Looking at NHSTA complaints will give you an informal idea whether or not the incidence is higher in Subarus in general or certain models in particular, or if this is a trend common to other manufacturers Vehicle Detail Search

There is speculation that adding a strut tower bar might either increase, or decrease stress on the windshield. Personally I think it will decrease it, but an argument can be made that stiffening a structure in one spot will move the stress to another spot. Makes sense. Would have to use a supercomputer to figure it out though.
 

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Discussion Starter #18
It’s an interesting question, and shifting stress might just cost more depending on what gets stressed. They use urethane, not a gasket, to hold it in place.

right now however, I am still officially waiting on a determination from the dealer who said they will submit to SOA. Hopefully he adds the bit where I said if they say no I will go to them directly.

but I will be adding to the list. All the complaints there are new glass.

if it was a strike, it’s bad luck. I can’t find a strike mark.

hopefully, they decide the same and the SOA customer first rep gets a boost. Every car/device will have issues. How they are handled makes the difference.
 

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I'm torn about issues like this. As the owner of a Gen6 Outback I certainly want Subaru to recognize if there is an issue with the car. Subaru has issued numerous running changes, software updates, parts improvements already, so Subaru has a track record of proactively seeking to improve their products. I wouldn't expect Subaru to try to pretend there's no problem and none of the improvements they've already made to the car were done under the pressure of a class action lawsuit. If they find a problem they fix it.

But historically they have responded to pressure on things like the CVT by extending the warranty to 10/100 for CVT transmissions made until 2018. The 2019-20-21 do not have the extended CVT warranty.

I trust Subaru to do the right thing but us owners can do our part by providing data for them to act on, whether it's via NHSTA or calling SOA or simply having the dealer look at the problem. I don't want there to be hysteria or generate additional fear uncertainty and doubt about Subaru, but at the same time I don't want things to be swept under the rug. They are what they are. If you have a problem let Subaru know, NHSTA if it rises to that level, e.g. spontaneously cracking glass.

In manufacturing complex devices, things can go wrong and I totally agree that what differentiates one brand from another is not whether a defect is discovered, but what they do about it if one exists.

Someone else created a thread about their singular experience and when you look at the landscape that particular issue happens with Porsche, BMW, Toyota, Honda, etc. There isn't a single vehicle made that is perfect and never needs repair, even if it's a million dollars, made by NASA, Boeing, SpaceX, Tesla, Ferrari, etc.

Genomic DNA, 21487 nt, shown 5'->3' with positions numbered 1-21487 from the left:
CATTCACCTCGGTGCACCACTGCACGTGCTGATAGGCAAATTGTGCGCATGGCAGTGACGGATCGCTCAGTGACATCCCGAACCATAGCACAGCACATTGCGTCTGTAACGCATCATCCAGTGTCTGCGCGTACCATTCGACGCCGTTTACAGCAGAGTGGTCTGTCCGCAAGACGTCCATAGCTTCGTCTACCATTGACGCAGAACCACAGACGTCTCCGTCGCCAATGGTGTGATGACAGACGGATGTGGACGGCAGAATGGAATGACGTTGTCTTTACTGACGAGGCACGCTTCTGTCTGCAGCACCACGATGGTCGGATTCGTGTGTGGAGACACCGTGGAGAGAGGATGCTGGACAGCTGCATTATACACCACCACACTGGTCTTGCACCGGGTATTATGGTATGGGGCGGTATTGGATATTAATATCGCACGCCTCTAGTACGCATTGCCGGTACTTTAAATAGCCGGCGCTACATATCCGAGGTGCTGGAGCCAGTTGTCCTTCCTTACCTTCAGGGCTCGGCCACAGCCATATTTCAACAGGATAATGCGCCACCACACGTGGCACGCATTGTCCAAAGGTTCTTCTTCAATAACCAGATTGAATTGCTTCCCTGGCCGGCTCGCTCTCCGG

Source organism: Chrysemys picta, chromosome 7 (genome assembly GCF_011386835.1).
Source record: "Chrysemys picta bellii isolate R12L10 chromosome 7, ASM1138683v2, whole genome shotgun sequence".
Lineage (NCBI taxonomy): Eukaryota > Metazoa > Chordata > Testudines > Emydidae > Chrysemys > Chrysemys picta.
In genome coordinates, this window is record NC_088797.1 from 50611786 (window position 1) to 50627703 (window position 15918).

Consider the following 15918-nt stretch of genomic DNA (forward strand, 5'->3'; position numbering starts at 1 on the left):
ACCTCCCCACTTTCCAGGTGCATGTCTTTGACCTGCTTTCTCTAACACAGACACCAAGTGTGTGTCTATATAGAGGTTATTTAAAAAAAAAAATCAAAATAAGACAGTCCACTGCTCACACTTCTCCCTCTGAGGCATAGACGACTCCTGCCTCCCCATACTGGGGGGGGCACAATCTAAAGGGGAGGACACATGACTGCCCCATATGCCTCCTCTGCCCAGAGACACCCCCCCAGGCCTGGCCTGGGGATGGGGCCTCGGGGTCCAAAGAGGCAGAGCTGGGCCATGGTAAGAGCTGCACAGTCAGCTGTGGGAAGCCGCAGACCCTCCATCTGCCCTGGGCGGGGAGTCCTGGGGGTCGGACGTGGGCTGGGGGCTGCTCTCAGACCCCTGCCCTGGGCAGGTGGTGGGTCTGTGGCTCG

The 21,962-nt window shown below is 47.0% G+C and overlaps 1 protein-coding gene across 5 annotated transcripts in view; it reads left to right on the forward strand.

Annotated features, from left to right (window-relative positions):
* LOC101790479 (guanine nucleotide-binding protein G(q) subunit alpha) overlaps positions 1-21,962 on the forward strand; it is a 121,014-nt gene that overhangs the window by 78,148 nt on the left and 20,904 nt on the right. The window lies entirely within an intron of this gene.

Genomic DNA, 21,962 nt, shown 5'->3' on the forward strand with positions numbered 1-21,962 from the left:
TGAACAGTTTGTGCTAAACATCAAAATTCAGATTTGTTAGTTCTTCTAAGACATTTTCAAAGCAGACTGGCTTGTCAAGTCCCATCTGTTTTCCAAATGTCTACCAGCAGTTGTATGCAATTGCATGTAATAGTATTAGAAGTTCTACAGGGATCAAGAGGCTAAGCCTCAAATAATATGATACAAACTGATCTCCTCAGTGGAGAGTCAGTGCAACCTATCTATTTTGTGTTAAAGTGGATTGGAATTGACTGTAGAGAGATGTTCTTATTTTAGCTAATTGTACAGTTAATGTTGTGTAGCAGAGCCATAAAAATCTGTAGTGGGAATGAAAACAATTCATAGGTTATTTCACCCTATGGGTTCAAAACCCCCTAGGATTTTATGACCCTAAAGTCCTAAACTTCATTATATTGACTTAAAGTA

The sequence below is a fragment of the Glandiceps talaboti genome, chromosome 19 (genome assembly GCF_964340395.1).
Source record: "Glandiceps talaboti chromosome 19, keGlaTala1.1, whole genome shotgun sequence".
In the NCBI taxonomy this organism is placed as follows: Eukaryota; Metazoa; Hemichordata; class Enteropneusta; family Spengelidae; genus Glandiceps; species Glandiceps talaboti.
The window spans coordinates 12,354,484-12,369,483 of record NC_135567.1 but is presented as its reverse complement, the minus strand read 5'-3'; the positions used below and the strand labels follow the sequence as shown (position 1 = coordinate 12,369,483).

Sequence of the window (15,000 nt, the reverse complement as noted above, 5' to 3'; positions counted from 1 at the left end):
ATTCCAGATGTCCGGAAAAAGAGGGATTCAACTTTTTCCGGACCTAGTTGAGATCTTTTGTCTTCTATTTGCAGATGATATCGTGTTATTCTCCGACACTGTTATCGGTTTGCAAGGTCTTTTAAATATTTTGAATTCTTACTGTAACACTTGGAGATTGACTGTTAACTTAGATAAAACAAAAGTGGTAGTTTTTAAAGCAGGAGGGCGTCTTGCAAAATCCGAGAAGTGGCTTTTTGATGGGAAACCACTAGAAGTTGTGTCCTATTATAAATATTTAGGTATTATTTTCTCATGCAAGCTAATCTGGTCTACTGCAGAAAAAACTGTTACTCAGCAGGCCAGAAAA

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I'm torn about issues like this. As the owner of a Gen6 Outback I certainly want Subaru to recognize if there is an issue with the car. Subaru has issued numerous running changes, software updates, parts improvements already, so Subaru has a track record of proactively seeking to improve their products. I wouldn't expect Subaru to try to pretend there's no problem and none of the improvements they've already made to the car were done under the pressure of a class action lawsuit. If they find a problem they fix it.

But historically they have responded to pressure on things like the CVT by extending the warranty to 10/100 for CVT transmissions made until 2018. The 2019-20-21 do not have the extended CVT warranty.

I trust Subaru to do the right thing but us owners can do our part by providing data for them to act on, whether it's via NHSTA or calling SOA or simply having the dealer look at the problem. I don't want there to be hysteria or generate additional fear uncertainty and doubt about Subaru, but at the same time I don't want things to be swept under the rug. They are what they are. If you have a problem let Subaru know, NHSTA if it rises to that level, e.g. spontaneously cracking glass.

In manufacturing complex devices, things can go wrong and I totally agree that what differentiates one brand from another is not whether a defect is discovered, but what they do about it if one exists.

Someone else created a thread about their singular experience and when you look at the landscape that particular issue happens with Porsche, BMW, Toyota, Honda, etc. There isn't a single vehicle made that is perfect and never needs repair, even if it's a million dollars, made by NASA, Boeing, SpaceX, Tesla, Ferrari, etc.
I am one of those who recently purchased one and I am having jitters reading the postings. Hopefully SOA will come out with a sound and assuring statement related to this issue as it will diminish their reputation.
Had I known this before the purchase, I would have seriously considered the other Japanese brands. Keeping my finger crossed this will not happen to my 2021 Limited Outback.